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Mayor Villaraigosa portrays Obama as true champion of immigrants

September 06, 2012|By James Rainey
  • Los Angeles Mayor and Democratic National Convention Chairman Antonio Villaraigosa delivers an address to the gathering.
Los Angeles Mayor and Democratic National Convention Chairman Antonio… (Stan Honda / AFP/Getty Images )

CHARLOTTE, N.C. -- Noting his family’s historic roots in Mexico and his own up-from-nowhere story, Los Angeles Mayor Antonio Villaraigosa told the Democratic National Convention on Thursday night that President Obama is far superior to Republican presidential nominee Mitt Romney when it comes to protecting the rights of immigrants.

Villaraigosa told the gathering, which he has chaired for three days, that Obama “is fighting for all of us,” particularly with his issuance of an executive order to prevent the deportation of about 800,000 young immigrants, who are in the U.S. without proper documents.

The mayor took a shot, in contrast, at Romney’s suggestion that cutting back services for illegal immigrants would cause many of them to leave the U.S. of their own will. “Instead of supporting their dream,” Villaraigosa said, “Gov. Romney wants to make life so miserable, so oppressive, so intolerable for them that they would leave behind the life they've built, leave their children behind and ‘self-deport.’”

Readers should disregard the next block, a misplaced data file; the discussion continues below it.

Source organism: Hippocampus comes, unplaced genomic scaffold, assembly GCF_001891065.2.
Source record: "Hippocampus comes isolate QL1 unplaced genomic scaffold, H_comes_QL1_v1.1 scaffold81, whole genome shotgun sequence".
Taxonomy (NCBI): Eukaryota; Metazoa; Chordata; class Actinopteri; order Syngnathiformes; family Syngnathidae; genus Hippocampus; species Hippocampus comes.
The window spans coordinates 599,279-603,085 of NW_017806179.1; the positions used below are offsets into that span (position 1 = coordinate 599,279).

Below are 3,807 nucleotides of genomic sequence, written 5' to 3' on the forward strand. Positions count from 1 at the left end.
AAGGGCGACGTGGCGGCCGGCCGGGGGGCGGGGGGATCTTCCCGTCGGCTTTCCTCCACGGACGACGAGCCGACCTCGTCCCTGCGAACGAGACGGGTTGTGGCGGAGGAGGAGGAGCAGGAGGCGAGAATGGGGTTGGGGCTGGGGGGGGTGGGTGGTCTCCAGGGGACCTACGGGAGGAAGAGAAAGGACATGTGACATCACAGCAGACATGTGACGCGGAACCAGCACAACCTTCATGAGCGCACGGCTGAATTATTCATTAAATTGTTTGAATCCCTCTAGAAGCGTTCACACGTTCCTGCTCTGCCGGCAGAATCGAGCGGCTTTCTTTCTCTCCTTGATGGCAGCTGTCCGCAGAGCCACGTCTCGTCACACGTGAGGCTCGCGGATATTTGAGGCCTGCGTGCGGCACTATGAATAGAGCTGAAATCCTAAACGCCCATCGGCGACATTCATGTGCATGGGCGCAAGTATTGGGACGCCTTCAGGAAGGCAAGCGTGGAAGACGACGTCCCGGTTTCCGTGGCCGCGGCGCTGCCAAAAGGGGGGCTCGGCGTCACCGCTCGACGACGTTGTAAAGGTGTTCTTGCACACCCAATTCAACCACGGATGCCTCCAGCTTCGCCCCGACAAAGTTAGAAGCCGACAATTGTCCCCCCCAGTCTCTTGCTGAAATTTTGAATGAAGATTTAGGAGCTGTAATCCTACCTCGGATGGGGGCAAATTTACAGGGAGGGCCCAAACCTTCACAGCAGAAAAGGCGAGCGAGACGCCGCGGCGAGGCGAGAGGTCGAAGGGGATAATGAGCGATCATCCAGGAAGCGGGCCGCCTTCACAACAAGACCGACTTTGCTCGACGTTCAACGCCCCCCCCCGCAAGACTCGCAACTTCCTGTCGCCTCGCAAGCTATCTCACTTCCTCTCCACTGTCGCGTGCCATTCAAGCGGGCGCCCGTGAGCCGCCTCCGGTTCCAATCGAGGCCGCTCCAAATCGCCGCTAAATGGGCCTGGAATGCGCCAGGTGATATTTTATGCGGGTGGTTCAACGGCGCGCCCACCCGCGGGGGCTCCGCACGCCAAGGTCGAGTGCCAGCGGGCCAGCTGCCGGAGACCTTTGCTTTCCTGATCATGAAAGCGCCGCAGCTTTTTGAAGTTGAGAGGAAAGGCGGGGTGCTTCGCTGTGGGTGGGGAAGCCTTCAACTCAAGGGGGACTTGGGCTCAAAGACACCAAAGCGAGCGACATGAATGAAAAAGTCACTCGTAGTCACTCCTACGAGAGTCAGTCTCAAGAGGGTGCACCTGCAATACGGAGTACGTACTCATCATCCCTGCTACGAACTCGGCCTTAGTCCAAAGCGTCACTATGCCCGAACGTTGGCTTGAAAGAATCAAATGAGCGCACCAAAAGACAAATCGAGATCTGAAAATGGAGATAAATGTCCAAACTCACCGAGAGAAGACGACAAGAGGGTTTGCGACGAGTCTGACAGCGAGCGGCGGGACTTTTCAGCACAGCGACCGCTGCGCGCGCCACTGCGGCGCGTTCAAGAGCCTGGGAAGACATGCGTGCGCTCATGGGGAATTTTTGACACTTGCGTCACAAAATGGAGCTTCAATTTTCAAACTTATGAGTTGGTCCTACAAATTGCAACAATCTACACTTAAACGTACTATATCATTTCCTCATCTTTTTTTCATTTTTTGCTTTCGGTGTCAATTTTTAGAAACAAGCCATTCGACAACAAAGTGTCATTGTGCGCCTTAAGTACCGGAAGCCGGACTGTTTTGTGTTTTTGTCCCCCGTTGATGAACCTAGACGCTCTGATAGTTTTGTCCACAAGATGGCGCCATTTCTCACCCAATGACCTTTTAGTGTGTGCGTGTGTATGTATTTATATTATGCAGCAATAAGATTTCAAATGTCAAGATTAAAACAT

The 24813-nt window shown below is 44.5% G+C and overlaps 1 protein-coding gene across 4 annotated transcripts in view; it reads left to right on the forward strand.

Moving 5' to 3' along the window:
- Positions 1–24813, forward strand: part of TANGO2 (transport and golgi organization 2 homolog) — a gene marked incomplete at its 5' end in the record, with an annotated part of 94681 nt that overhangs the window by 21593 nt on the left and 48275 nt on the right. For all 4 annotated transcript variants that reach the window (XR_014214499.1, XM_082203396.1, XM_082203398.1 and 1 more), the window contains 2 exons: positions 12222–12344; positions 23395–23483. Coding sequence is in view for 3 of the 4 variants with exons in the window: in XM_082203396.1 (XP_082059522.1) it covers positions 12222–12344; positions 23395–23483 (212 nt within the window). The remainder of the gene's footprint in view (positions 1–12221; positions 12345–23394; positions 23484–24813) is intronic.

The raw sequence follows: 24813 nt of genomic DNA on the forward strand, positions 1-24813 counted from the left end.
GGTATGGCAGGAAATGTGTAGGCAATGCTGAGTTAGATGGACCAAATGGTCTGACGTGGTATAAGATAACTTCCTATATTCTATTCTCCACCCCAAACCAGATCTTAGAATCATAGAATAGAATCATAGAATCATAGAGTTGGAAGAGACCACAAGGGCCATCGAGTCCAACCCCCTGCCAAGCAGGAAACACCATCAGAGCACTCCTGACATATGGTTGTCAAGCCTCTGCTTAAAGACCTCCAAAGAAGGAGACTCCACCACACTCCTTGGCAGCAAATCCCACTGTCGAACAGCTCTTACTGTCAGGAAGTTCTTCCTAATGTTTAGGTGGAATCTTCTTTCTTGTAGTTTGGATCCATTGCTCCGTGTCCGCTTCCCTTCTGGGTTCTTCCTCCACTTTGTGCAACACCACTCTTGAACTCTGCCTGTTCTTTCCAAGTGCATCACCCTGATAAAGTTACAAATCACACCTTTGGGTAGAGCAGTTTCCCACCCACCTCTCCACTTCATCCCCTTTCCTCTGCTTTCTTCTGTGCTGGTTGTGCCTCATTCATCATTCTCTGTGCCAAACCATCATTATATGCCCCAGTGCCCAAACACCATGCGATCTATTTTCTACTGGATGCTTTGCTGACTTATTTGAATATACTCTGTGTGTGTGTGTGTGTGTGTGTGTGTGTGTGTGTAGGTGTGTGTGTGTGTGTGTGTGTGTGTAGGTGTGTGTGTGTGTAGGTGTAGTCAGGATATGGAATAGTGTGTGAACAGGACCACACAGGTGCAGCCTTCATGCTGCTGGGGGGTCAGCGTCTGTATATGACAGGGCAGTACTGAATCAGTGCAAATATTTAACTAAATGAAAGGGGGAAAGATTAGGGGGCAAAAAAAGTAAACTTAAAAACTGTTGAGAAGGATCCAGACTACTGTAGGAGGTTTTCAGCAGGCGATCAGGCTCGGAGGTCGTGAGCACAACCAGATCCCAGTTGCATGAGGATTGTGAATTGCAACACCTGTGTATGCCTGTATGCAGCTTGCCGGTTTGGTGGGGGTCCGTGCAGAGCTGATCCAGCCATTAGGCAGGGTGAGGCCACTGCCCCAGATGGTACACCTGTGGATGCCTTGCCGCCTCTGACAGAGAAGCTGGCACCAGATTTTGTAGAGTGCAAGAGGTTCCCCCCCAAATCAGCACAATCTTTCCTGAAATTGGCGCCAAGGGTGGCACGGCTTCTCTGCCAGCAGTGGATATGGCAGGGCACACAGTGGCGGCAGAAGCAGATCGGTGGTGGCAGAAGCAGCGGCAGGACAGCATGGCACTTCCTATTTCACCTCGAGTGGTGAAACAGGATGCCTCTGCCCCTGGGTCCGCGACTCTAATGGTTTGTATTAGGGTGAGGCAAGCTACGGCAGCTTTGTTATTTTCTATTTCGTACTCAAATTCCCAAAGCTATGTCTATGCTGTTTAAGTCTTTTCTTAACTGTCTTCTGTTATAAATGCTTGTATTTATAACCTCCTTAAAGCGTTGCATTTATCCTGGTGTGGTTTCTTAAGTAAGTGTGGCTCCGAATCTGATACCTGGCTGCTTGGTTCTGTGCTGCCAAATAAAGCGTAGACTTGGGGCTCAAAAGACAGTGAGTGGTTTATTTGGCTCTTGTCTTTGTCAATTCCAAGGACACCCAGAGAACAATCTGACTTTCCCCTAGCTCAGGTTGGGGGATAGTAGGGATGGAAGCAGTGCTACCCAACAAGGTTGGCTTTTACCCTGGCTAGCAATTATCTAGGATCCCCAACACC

"How about that for family values?"

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Set to end his second term as mayor next summer, Villaraigosa has had a heady and occasionally trying week in Charlotte. He has been in great demand as a speaker at a gathering where Democrats have been eager to highlight their support among Latinos.

He looked awkward, though, as he called for three voice votes Wednesday to resolve a suddenly contentious floor fight over platform planks that would include the word “God” and recognize Jerusalem as the capitol of Israel. Villaraigosa said those positions (supported by Obama) carried the convention with the support of two-thirds of delegates shouting out their affirmation. Many in attendance, though, didn't hear it that way. Nonetheless, the positions passed and the convention moved on.

Villaraigosa paid tribute to his grandfather, who came to Los Angeles a century ago with “little money, even less English but an unshakable faith in the relationship between work and reward.” The mayor portrayed himself as a beneficiary of the American dream and concluded his eight-minute speech asking the crowd to work hard to send Obama back to office.

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